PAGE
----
Reimagining the Corporation
So I finally watched the documentary, "The Corporation," and was astounded to learn that corporate personhood was unleashed along with the 14th Amendment. That is to say, the very Constitutional move that nominally sought to assure recently freed blacks had equal protection under the law was the very same move that birthed the modern corporation: a virtual person, albeit devoid of liability.
It's too perfect: the end of one form of tyranny — nominally, that is — and the birth of a new form in the same breath ! (Well, corporate personhood was officially established in 1819. But, in 1886, with the 14th Amendment, corporations asked to be treated like everyone else — and won that right! It's literally insane and marks the birth of the virtual entity, long before the internet.)
For those who might not know what I'm talking about, corporations in this country have the same legal rights as individuals — they can enter contracts, sue and be sued, buy property. You may say, "Duh! Of course." But not of course. It's actually incredibly strange: a corporation is not a person — it has no feelings and no body. It can't go to jail. And it has no interests, by definition, other than profit. This is not true of human beings, even incredibly greedy human beings. Because even the most greedy motherfucker wants to eat, sleep, dream, pee, think, emote, opine, speak. A corporation is not anything; it is thoroughly virtual. And, again, is has — by definition — no other interest than maximizing profit.
When corporations first began, they did so at the behest of the public good, offered their corporate status by the government in order to serve the public good — to build a bridge or mine coal. This corporation was severely limited in what it could do — it could not, for instance, buy other companies. It could not go public. Its reign and purview were limited by the terms of its incorporation.
But, with the 14th Amendment, corporations claimed that, as people (you following me? It's bizarre and insane), a corporation should be free to do as it pleased within the boundaries of the law. Just like anybody else. Again: did you hear me? Just like anybody else.
And so the modern corporation was born and, very quickly, began to take over basically every aspect of life, including the legislature, the police, the military. The government fights wars to defend corporate interests — and yet the corporations don't pay for the war. We do. No fair!
Corporations are persons — bereft of sentiment and body, of course — who act with relative impunity. After all, you can't put a corporation in jail — it's a thoroughly virtual entity. And you can't put the officers in jail because they work for the corporation and hence have limited liability.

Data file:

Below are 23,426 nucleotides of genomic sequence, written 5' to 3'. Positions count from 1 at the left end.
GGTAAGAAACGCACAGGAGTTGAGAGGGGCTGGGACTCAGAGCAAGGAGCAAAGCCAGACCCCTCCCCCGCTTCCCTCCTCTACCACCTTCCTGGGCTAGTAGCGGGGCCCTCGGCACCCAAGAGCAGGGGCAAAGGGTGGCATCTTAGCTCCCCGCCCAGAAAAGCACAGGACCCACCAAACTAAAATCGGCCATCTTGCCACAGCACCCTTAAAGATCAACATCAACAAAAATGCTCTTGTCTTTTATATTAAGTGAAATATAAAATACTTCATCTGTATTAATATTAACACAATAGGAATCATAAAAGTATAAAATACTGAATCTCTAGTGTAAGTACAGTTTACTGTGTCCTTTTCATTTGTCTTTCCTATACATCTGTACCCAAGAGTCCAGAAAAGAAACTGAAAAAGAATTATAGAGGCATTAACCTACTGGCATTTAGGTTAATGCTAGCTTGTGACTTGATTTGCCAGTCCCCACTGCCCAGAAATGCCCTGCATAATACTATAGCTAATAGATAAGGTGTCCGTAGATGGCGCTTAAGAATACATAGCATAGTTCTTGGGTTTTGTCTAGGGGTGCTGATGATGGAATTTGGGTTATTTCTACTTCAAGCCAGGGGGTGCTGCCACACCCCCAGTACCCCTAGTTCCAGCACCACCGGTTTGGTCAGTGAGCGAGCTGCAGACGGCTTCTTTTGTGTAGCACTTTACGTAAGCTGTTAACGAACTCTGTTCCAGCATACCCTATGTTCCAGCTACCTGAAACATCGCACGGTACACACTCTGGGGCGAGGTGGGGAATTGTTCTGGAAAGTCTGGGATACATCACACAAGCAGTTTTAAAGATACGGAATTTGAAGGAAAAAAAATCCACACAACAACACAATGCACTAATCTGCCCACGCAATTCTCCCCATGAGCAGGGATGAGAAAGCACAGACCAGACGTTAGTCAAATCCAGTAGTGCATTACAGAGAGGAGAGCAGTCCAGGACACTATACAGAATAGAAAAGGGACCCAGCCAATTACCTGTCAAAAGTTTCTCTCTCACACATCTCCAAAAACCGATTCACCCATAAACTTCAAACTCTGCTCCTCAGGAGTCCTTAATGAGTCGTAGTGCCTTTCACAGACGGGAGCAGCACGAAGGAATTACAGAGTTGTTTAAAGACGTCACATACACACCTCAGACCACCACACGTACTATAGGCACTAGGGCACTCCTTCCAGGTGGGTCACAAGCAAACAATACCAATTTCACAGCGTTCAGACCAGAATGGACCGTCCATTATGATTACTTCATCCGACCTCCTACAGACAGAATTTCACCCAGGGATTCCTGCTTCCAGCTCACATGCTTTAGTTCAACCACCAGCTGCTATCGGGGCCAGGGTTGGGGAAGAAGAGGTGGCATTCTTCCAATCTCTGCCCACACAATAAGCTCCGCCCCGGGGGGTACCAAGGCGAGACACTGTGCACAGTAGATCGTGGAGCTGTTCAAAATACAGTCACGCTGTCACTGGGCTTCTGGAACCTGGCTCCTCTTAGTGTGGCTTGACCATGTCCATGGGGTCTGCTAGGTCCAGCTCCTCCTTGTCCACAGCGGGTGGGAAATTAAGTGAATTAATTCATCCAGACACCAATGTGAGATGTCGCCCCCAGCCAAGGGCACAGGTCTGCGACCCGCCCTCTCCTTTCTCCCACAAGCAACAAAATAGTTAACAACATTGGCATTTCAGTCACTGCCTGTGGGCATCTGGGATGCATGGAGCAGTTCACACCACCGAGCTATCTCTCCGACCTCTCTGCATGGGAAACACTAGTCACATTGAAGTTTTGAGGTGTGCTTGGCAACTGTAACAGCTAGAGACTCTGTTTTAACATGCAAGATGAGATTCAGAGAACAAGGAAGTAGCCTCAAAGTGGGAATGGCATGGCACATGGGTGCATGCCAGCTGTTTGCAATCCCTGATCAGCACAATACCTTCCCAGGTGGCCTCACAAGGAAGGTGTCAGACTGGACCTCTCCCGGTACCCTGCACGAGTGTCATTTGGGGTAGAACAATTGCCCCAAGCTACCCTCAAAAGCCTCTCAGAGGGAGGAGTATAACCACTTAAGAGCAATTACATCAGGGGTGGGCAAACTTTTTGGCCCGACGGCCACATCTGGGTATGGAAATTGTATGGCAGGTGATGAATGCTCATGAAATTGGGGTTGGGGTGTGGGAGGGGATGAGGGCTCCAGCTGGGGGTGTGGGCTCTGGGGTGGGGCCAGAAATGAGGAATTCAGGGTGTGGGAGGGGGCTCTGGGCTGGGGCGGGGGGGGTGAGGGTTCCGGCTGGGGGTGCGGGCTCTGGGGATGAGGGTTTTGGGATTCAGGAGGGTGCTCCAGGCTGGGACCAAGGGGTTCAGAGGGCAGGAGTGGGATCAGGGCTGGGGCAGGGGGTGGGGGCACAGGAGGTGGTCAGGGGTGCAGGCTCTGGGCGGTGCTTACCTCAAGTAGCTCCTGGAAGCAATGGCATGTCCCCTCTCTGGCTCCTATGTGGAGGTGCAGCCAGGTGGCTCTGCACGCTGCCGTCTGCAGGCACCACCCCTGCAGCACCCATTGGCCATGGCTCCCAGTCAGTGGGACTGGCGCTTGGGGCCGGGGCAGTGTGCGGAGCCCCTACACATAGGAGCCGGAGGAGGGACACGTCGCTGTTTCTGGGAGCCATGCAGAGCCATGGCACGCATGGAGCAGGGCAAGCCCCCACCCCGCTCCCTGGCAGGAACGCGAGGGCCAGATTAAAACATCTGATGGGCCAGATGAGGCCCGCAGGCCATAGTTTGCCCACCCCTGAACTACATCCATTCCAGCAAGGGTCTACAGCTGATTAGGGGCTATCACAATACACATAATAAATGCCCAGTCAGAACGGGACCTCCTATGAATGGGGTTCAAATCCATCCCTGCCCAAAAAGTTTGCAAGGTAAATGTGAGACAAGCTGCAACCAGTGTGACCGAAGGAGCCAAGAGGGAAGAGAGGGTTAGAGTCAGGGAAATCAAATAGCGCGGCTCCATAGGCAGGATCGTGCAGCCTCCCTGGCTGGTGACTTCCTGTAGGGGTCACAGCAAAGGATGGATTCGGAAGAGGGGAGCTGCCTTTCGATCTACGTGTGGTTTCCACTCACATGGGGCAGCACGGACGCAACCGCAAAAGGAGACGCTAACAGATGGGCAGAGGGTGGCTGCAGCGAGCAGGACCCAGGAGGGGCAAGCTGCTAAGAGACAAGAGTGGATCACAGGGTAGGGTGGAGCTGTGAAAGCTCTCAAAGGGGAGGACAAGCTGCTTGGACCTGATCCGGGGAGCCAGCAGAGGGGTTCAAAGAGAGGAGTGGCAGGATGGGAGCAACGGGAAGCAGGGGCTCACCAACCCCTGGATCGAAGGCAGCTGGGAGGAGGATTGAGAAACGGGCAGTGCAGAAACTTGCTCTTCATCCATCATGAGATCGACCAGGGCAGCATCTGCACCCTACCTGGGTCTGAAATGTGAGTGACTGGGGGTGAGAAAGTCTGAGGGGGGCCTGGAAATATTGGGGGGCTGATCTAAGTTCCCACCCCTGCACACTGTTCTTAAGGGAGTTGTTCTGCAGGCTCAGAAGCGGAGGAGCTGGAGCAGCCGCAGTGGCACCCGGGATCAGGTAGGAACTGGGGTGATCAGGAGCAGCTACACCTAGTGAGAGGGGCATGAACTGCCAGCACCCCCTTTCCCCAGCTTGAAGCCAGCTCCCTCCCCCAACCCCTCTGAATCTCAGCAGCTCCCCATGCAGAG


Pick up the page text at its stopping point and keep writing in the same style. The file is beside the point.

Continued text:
If a group of individuals were, say, to dump enormous amounts of pollution into a river causing birth defects, cancers, and death those individuals would be arrested, indicted, stand trial, perhaps go to jail. A corporation, meanwhile, pays some fines — maybe — and — maybe — loses a civil action suit and pays money to those left dead and deformed.
And this is the normal functioning of this country! This is how corporations are legislated! It's madness. And it's not normal. It's not capitalism. It's corporatism in this very particular, relatively unrestrained form.
To limit what corporations can do is not to go against liberty for all, against the rights of the individual. On the contrary! Corporations are not people! They are tax and legal entities! They only exist because of a law that brought them into existence!
You want capitalism? Well, level the playing field and eliminate the corporation. You can do business; you can make and buy and sell. But not as a corporation.
So let's imagine, for a moment, how it might be different.
What might things look like if we eliminated the corporation all together? That is, individuals could get together and form companies but, legally, they would have to do business as a group of liable individuals. How might behaviors change? Would a corporation still be as willing to dump pollution? Release products that make people sick? Could they grow as exponentially (by eliminating all those individuals involved and creating one entity, the corporation, it makes acquiring money swift and easy: get rid of it and a business has to move much slower)?
Or let's keep the corporation but change the laws. What might we do? How about this: all profits exceeding x amount have to go towards employee pay, starting from the lowest paid? You want the right to be a corporation? Then that's what we, the people, require of you for that privilege.
What else? Let's re-imagine our corporate culture. What might we do differently?